Send to:

Choose Destination
See comment in PubMed Commons below
J Appl Physiol (1985). 1994 Sep;77(3):1500-6.

Cardiovascular responses to exhaustive upright cycle exercise in highly trained older men.

Author information

  • 1Department of Environmental Physiology, Johns Hopkins Medical Institutions, Baltimore, Maryland.


It is unclear whether the markedly enhanced aerobic exercise capacity of older endurance-trained men relative to their sedentary age peers is mediated primarily by central or peripheral cardiovascular mechanisms. To address this question, we performed radionuclide ventriculography with respiratory gas exchange measurements during exhaustive upright cycle ergometry in 16 endurance-trained men aged 63 +/- 7 yr and in 35 untrained men of similar age. As expected, maximal O2 consumption during treadmill exercise was much higher in athletes than in controls. At rest and during fixed submaximal cycle work rates through 100 W, athletes demonstrated lower heart rates and greater stroke volume indexes than controls while maintaining similar cardiac indexes and O2 uptake (VO2). At exhaustion, athletes achieved 53% higher work rates and peak VO2 per kilogram body weight than the sedentary men. The higher peak VO2 in athletes was achieved by a 22.5% larger cardiac index and a 15.6% greater arteriovenous O2 difference. The larger peak cardiac index in the athletes than in sedentary controls was mediated entirely by a greater stroke volume index; peak heart rates were virtually identical. The athletes' greater stroke volume index was achieved through an 11% larger end-diastolic volume index and a 7% higher ejection fraction, both of borderline significance. At exhaustion, athletes demonstrated a lower systemic vascular resistance than controls, despite a higher value at rest. Athletes also showed greater exercise-induced increments in heart rate, stroke volume index, and cardiac index and a greater reduction in systemic vascular resistance from rest to maximal workload.(ABSTRACT TRUNCATED AT 250 WORDS)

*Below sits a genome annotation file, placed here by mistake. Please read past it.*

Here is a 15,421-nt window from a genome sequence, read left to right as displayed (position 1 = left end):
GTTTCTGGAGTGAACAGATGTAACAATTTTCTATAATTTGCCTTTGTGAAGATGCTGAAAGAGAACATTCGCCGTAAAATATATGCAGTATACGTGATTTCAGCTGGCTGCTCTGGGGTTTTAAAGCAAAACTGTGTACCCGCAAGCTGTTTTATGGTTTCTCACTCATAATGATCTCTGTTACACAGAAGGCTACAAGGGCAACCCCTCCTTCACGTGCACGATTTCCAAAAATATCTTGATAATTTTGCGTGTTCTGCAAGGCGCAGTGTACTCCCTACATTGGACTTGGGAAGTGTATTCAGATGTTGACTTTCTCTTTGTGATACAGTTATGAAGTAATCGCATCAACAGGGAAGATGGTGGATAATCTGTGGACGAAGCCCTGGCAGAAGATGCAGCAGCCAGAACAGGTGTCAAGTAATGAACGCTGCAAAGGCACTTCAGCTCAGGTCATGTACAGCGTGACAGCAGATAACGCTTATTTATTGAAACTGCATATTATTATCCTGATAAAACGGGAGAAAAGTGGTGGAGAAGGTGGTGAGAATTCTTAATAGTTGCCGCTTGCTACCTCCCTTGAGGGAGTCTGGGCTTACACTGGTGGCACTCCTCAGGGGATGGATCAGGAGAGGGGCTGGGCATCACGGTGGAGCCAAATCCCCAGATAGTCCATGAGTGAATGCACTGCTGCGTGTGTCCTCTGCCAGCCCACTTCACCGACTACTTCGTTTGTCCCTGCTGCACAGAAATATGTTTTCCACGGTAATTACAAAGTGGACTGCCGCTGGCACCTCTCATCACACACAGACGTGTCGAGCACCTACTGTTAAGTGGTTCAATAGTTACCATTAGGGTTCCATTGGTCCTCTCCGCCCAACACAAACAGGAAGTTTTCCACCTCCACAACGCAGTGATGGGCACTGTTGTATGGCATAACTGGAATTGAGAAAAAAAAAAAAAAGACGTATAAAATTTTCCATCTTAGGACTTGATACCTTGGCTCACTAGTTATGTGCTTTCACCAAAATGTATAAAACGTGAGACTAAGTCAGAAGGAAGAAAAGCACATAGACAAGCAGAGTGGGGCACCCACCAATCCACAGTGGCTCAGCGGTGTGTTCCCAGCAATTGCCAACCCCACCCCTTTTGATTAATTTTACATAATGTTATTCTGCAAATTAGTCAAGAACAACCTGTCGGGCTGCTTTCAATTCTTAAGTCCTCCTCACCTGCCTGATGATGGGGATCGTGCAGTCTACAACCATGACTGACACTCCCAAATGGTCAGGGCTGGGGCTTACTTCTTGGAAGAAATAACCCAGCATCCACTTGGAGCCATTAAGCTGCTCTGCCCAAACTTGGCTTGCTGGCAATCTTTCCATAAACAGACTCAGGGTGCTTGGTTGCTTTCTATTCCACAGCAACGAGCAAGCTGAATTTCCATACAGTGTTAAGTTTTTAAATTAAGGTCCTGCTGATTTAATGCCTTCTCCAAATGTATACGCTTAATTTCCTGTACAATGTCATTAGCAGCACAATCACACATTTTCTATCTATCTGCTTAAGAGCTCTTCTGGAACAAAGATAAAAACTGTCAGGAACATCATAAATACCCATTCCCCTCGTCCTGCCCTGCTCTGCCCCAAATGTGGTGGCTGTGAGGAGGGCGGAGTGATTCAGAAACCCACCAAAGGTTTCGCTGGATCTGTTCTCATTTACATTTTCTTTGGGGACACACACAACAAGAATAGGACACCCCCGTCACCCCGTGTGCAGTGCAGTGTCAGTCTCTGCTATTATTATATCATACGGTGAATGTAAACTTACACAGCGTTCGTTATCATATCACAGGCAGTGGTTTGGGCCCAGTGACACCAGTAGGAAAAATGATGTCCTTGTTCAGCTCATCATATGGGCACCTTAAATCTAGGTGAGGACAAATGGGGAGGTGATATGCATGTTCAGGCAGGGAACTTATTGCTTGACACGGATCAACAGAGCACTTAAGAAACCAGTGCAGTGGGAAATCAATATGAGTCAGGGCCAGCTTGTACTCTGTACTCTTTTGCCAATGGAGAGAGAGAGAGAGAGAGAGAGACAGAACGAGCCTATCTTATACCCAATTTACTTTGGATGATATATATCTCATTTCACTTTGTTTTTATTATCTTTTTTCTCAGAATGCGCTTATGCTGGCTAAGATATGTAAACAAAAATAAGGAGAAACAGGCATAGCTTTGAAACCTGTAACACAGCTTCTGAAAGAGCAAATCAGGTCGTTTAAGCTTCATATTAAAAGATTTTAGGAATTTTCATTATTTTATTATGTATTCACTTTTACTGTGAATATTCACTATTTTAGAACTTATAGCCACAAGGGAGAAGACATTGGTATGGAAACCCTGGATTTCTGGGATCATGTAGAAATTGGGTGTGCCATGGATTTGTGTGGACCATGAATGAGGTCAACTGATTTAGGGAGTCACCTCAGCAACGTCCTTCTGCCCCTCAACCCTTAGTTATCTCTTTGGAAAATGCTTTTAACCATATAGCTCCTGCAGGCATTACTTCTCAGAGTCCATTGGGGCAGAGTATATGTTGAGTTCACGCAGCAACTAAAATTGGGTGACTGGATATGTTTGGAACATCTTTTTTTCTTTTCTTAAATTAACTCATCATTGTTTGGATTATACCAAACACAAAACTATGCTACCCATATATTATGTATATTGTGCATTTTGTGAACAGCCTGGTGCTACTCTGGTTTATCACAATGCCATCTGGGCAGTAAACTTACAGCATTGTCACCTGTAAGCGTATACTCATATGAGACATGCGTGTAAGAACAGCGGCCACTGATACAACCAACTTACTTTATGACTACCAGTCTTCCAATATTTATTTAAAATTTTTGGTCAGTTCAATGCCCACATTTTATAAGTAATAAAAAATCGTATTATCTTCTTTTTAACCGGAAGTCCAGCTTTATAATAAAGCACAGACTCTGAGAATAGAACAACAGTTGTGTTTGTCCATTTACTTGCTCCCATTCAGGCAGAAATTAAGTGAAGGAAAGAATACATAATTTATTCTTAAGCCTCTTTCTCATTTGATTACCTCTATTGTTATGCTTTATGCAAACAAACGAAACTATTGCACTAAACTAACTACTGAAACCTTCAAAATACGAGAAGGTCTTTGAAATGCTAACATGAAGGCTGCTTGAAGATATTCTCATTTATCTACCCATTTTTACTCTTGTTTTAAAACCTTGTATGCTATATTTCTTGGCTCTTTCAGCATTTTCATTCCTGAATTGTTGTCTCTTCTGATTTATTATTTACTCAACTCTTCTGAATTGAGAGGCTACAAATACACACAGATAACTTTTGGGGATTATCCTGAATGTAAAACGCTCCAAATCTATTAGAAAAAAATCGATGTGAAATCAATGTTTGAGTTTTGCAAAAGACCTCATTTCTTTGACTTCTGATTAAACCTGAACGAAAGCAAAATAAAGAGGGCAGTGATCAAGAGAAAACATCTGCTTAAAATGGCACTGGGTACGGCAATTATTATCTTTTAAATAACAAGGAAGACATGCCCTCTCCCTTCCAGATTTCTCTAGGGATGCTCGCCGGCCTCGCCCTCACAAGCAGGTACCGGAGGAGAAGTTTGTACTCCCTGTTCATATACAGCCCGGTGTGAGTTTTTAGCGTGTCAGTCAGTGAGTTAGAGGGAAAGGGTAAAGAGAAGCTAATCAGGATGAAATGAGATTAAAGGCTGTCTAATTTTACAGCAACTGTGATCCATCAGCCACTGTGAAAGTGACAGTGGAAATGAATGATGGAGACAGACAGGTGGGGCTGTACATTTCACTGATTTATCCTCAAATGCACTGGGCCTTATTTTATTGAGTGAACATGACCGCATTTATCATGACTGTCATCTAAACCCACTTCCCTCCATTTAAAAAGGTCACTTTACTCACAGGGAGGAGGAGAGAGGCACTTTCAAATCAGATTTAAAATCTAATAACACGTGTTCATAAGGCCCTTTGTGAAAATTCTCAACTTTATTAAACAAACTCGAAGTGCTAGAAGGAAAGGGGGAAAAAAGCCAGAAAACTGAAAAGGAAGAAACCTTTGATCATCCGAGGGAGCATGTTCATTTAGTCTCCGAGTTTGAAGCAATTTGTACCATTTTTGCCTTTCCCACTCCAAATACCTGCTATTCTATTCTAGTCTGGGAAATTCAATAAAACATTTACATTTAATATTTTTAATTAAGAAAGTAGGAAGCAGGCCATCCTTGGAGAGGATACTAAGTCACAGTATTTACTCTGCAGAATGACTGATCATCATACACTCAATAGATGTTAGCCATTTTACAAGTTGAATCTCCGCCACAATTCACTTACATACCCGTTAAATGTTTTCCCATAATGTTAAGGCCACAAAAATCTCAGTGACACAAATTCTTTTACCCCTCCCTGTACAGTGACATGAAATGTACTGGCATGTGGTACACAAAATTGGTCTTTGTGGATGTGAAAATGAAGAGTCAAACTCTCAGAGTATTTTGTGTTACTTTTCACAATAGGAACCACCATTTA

[PubMed - indexed for MEDLINE]
PubMed Commons home

PubMed Commons

How to join PubMed Commons

    Supplemental Content

    Full text links

    Icon for HighWire
    Loading ...
    Write to the Help Desk